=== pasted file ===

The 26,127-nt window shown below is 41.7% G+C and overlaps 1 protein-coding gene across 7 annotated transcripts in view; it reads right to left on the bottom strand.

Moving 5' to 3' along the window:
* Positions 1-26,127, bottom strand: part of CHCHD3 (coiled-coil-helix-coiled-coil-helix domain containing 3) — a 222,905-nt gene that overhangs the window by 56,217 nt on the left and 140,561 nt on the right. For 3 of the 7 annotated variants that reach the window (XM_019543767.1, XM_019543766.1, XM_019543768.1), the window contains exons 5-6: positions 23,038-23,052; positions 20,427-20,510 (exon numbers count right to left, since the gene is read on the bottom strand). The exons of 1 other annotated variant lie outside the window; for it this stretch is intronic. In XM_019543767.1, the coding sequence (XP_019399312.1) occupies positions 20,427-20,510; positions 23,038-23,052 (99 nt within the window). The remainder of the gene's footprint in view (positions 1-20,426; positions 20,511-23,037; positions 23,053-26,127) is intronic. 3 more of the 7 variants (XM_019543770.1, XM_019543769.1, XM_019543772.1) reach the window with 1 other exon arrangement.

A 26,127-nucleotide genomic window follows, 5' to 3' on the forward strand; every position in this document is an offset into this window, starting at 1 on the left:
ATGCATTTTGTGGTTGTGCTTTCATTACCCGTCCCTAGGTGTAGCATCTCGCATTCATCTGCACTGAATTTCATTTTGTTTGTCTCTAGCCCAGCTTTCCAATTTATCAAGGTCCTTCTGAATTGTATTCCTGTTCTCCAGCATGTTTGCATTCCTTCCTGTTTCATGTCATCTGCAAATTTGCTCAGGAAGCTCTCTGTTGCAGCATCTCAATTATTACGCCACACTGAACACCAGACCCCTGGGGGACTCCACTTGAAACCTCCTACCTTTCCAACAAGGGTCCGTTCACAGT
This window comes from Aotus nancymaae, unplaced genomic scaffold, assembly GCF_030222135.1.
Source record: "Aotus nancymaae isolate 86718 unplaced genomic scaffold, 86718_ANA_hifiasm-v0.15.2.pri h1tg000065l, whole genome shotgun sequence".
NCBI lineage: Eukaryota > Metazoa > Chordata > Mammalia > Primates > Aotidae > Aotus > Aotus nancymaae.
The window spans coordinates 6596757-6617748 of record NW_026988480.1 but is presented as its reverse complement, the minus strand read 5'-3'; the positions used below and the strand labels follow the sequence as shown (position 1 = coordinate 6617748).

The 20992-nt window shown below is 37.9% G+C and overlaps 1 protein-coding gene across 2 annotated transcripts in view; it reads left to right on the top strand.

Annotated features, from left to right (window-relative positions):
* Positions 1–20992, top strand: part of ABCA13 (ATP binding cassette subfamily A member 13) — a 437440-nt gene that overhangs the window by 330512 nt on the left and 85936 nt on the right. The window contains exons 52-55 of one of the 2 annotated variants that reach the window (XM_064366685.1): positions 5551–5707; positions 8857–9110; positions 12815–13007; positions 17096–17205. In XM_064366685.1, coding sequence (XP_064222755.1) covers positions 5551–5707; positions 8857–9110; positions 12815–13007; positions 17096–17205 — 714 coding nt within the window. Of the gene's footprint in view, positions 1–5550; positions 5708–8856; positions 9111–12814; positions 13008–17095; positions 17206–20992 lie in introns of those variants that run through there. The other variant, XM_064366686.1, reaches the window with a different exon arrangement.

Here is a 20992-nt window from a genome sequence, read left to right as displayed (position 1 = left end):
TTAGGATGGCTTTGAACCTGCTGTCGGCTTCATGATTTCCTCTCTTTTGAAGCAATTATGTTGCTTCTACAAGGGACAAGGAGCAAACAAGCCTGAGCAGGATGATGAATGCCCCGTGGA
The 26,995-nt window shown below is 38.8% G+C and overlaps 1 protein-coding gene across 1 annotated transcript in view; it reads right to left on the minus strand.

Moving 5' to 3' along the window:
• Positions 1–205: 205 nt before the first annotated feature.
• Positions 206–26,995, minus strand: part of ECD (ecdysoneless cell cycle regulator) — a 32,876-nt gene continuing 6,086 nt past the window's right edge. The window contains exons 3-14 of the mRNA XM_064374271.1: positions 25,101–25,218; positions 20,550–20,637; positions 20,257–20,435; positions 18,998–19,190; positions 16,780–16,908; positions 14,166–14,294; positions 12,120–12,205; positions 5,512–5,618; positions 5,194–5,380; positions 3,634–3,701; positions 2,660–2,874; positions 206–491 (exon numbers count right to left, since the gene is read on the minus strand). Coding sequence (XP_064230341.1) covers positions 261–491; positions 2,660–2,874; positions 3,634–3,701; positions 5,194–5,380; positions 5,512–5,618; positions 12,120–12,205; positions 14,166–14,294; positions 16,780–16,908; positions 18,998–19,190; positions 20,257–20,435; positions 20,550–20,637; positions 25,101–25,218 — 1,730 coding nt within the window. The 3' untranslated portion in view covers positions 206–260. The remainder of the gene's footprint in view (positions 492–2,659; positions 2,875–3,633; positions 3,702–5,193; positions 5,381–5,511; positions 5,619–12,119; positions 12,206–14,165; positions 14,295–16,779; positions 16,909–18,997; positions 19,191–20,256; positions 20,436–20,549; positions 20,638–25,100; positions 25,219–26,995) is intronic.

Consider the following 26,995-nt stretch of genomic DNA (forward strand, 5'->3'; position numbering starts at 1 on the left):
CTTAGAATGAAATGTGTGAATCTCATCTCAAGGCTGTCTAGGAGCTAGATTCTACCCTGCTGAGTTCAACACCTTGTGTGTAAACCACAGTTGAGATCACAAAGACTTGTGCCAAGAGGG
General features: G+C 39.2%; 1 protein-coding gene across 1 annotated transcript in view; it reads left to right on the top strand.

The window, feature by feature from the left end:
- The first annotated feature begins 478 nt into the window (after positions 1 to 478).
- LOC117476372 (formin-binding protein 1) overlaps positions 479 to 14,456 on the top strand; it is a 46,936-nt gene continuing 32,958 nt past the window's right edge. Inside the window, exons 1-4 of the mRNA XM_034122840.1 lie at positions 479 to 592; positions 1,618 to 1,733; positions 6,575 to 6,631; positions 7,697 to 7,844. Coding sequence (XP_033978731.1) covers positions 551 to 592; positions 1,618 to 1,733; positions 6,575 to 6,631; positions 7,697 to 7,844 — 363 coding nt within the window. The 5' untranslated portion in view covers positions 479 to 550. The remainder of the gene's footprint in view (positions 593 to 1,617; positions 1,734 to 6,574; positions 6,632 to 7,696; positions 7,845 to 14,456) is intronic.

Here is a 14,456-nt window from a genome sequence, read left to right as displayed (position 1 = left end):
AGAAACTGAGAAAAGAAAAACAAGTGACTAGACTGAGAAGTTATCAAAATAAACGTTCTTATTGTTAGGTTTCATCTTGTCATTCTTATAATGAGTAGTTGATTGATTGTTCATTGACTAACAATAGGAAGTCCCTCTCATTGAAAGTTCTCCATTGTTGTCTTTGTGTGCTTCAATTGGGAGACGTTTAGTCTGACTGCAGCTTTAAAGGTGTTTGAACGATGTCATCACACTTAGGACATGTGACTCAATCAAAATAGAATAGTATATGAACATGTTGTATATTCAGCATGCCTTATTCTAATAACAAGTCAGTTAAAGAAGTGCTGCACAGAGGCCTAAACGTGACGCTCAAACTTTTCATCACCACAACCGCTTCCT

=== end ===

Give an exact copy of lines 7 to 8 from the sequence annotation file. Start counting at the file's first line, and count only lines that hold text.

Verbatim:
Source record: "Aotus nancymaae isolate 86718 unplaced genomic scaffold, 86718_ANA_hifiasm-v0.15.2.pri h1tg000065l, whole genome shotgun sequence".
NCBI lineage: Eukaryota > Metazoa > Chordata > Mammalia > Primates > Aotidae > Aotus > Aotus nancymaae.